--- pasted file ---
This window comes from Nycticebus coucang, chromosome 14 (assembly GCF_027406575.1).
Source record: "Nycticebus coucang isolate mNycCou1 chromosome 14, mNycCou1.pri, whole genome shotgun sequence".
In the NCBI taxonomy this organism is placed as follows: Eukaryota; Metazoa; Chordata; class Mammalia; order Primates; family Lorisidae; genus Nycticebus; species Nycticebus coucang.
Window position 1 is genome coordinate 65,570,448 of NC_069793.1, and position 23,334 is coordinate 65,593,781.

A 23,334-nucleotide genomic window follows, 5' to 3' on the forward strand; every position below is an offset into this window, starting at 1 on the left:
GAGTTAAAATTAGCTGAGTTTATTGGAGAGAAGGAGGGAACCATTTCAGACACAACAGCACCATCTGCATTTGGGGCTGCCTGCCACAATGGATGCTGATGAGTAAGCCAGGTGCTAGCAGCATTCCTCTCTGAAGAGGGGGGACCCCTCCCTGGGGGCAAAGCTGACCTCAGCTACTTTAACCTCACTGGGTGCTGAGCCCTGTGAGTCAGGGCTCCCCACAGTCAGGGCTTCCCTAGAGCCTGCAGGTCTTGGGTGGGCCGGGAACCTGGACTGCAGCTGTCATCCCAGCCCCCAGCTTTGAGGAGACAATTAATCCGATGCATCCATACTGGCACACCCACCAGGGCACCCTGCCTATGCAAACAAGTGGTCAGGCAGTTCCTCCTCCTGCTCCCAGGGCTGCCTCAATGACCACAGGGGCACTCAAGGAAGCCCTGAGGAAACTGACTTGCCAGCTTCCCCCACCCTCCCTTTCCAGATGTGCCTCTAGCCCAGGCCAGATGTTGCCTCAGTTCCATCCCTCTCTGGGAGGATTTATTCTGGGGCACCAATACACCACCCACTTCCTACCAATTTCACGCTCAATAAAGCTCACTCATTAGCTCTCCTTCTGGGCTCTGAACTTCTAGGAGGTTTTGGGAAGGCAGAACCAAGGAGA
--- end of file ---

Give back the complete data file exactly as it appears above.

This window comes from Nycticebus coucang, chromosome 14 (assembly GCF_027406575.1).
Source record: "Nycticebus coucang isolate mNycCou1 chromosome 14, mNycCou1.pri, whole genome shotgun sequence".
In the NCBI taxonomy this organism is placed as follows: Eukaryota; Metazoa; Chordata; class Mammalia; order Primates; family Lorisidae; genus Nycticebus; species Nycticebus coucang.
Window position 1 is genome coordinate 65,570,448 of NC_069793.1, and position 23,334 is coordinate 65,593,781.

A 23,334-nucleotide genomic window follows, 5' to 3' on the forward strand; every position below is an offset into this window, starting at 1 on the left:
GAGTTAAAATTAGCTGAGTTTATTGGAGAGAAGGAGGGAACCATTTCAGACACAACAGCACCATCTGCATTTGGGGCTGCCTGCCACAATGGATGCTGATGAGTAAGCCAGGTGCTAGCAGCATTCCTCTCTGAAGAGGGGGGACCCCTCCCTGGGGGCAAAGCTGACCTCAGCTACTTTAACCTCACTGGGTGCTGAGCCCTGTGAGTCAGGGCTCCCCACAGTCAGGGCTTCCCTAGAGCCTGCAGGTCTTGGGTGGGCCGGGAACCTGGACTGCAGCTGTCATCCCAGCCCCCAGCTTTGAGGAGACAATTAATCCGATGCATCCATACTGGCACACCCACCAGGGCACCCTGCCTATGCAAACAAGTGGTCAGGCAGTTCCTCCTCCTGCTCCCAGGGCTGCCTCAATGACCACAGGGGCACTCAAGGAAGCCCTGAGGAAACTGACTTGCCAGCTTCCCCCACCCTCCCTTTCCAGATGTGCCTCTAGCCCAGGCCAGATGTTGCCTCAGTTCCATCCCTCTCTGGGAGGATTTATTCTGGGGCACCAATACACCACCCACTTCCTACCAATTTCACGCTCAATAAAGCTCACTCATTAGCTCTCCTTCTGGGCTCTGAACTTCTAGGAGGTTTTGGGAAGGCAGAACCAAGGAGA